Belton’s parents and several others contacted Redding through the NAACP. He recommended they petition the school board to admit their children in the nearby white schools, so they may sue when they were denied.

Meanwhile, Shirley Bulah, an eight-year-old girl from Hockessin, was not provided transportation to attend Hockessin No. 107c, two miles from her home, despite a school bus driving directly in front of her home twice a week. Her mother, Sarah, petitioned the school board, and wrote to the Department of Public Instruction and even the Governor himself to allow Shirley to ride the bus instead of walk, her letters fell on deaf ears and her petition was denied as the bus was for whites only.

Sarah approached Redding about representing her in a lawsuit against the school. Much of Sarah’s community withdrew support and even pressured her not to pursue a case, fearing the retaliation they would face from the white community would be harsh. However, the support from the Wilmington chapter of the NAACP was firm. Redding would take both the Belton and Bulah cases.

Filed in 1951, both Belton and Bulah were argued by Louis Redding, with Jack Greenburg from the NAACP assisting. Rather than attempt to achieve equalization, Redding pushed for integration of the students instead. He pointed out the inferior facilities at the Black schools compared to the whites, the lack of transportation provided for the Black schools, and the unequal curriculum available to the students. In Belton’s case, requiring additional time and travel for equivalent classes that were available during the school day in the high school in Claymont. Redding argued all these inequalities between the plaintiffs’ experience and their white neighbors violated the equal protection clause of the fourteenth amendment.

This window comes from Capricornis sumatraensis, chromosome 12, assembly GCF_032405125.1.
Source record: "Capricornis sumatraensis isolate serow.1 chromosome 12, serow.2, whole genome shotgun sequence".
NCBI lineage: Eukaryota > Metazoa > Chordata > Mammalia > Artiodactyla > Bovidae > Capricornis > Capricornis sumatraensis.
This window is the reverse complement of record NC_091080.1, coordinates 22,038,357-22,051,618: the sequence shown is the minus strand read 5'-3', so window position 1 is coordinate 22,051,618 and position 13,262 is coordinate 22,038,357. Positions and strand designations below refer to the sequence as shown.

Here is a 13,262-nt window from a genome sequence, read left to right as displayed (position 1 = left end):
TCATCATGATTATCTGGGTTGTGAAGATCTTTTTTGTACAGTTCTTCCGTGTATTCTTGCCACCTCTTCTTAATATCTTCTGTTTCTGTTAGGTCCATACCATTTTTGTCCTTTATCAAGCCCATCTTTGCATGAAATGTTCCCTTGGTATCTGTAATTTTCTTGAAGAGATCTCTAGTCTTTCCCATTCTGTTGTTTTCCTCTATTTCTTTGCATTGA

“No state shall deny equal protection of the law to any person within its jurisdiction.”

The case had been heard in the Court of Chancery rather than the U.S. District Court at the request of the state. In the Chancery the two cases were consolidated into a single case Belton (Bulah) v. Gebhart named for the plaintiffs and Francis Gebhart, the first name on the list of members of the State Board of Education. The case was heard without a jury before a recently appointed chancellor, Collin Seitz.

In a groundbreaking decision, Chancellor Seitz ruled that the plaintiffs were being denied equal protection of the law and ordered that the eleven children involved be immediately admitted to the white school. However, Chancellor Seitz did not rule that the state had violated the fourteenth amendment’s equal protection clause with its segregation laws, only that there was substantial inequality in these two cases.

Unhappy with the order to integrate two of its schools, the Board of Education appealed the decision. When the consolidated case eventually reached the U.S. Supreme Court, it was further consolidated alongside four others into Brown v. Board of Education of Topeka.

African American Experience Fund

The mission of the African American Experience Fund of the National Park Foundation is to preserve African American history by supporting education programs in National Parks that celebrate African American history and culture. There are 26 National Parks identified by the African American Experience Fund:

Last updated: April 11, 2024